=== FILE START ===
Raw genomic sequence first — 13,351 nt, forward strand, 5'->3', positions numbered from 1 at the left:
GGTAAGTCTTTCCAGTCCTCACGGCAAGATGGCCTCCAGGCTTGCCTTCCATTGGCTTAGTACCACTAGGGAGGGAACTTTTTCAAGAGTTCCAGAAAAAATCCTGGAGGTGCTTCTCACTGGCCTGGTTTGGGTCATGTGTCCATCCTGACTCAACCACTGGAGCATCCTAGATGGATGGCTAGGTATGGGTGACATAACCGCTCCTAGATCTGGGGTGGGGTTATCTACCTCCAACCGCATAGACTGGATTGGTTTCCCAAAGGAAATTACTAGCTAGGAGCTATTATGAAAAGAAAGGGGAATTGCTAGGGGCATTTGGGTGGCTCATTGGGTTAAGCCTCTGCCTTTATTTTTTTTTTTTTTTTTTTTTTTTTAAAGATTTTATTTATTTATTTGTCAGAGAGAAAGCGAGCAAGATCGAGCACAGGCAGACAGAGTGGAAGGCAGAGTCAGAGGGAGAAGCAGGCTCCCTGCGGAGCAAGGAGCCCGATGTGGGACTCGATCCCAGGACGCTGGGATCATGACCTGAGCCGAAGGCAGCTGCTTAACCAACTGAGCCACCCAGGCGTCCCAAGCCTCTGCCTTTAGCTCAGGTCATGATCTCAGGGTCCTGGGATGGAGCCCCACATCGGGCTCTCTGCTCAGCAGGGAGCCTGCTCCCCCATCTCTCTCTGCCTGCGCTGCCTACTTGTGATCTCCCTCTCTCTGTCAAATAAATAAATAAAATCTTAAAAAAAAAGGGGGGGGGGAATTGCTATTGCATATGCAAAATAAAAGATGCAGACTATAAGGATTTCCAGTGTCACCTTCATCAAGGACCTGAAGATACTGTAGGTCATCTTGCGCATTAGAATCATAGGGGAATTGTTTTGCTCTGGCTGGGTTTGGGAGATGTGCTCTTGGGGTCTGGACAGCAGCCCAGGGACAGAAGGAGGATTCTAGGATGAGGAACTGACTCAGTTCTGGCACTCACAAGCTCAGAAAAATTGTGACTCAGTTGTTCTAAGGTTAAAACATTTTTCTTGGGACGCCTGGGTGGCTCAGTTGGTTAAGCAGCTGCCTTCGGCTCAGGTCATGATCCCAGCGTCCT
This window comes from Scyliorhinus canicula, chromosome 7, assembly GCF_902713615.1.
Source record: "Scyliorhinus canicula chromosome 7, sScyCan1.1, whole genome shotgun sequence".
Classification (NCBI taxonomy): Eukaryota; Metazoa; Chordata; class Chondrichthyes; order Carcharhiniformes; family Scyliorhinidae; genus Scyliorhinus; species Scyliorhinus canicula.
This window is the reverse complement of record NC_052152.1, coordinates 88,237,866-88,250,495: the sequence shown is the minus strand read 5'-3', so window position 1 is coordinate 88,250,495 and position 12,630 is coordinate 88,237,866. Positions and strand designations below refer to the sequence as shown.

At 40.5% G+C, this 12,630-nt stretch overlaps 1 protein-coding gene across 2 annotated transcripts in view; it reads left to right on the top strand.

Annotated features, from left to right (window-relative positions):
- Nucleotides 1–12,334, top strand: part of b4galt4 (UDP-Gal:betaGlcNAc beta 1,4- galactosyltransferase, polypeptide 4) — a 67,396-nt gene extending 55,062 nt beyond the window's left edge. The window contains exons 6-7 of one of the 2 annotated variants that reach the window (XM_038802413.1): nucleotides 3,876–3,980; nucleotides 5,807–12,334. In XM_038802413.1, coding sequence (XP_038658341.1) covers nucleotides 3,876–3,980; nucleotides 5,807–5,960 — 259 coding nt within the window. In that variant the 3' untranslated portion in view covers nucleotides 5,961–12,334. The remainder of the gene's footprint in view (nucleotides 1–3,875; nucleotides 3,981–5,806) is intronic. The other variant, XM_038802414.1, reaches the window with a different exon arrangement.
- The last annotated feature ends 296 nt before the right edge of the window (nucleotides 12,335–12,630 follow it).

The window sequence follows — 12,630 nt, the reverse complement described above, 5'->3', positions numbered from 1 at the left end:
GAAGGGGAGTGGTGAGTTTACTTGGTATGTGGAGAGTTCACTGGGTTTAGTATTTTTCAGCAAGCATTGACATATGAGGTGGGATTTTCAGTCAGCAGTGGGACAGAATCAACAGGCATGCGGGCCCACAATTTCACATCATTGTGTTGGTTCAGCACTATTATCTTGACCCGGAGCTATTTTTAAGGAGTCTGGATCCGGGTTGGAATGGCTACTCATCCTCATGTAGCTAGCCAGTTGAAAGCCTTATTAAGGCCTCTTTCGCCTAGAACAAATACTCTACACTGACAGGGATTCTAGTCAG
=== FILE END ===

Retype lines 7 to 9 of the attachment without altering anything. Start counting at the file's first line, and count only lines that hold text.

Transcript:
At 40.5% G+C, this 12,630-nt stretch overlaps 1 protein-coding gene across 2 annotated transcripts in view; it reads left to right on the top strand.

Annotated features, from left to right (window-relative positions):
- Nucleotides 1–12,334, top strand: part of b4galt4 (UDP-Gal:betaGlcNAc beta 1,4- galactosyltransferase, polypeptide 4) — a 67,396-nt gene extending 55,062 nt beyond the window's left edge. The window contains exons 6-7 of one of the 2 annotated variants that reach the window (XM_038802413.1): nucleotides 3,876–3,980; nucleotides 5,807–12,334. In XM_038802413.1, coding sequence (XP_038658341.1) covers nucleotides 3,876–3,980; nucleotides 5,807–5,960 — 259 coding nt within the window. In that variant the 3' untranslated portion in view covers nucleotides 5,961–12,334. The remainder of the gene's footprint in view (nucleotides 1–3,875; nucleotides 3,981–5,806) is intronic. The other variant, XM_038802414.1, reaches the window with a different exon arrangement.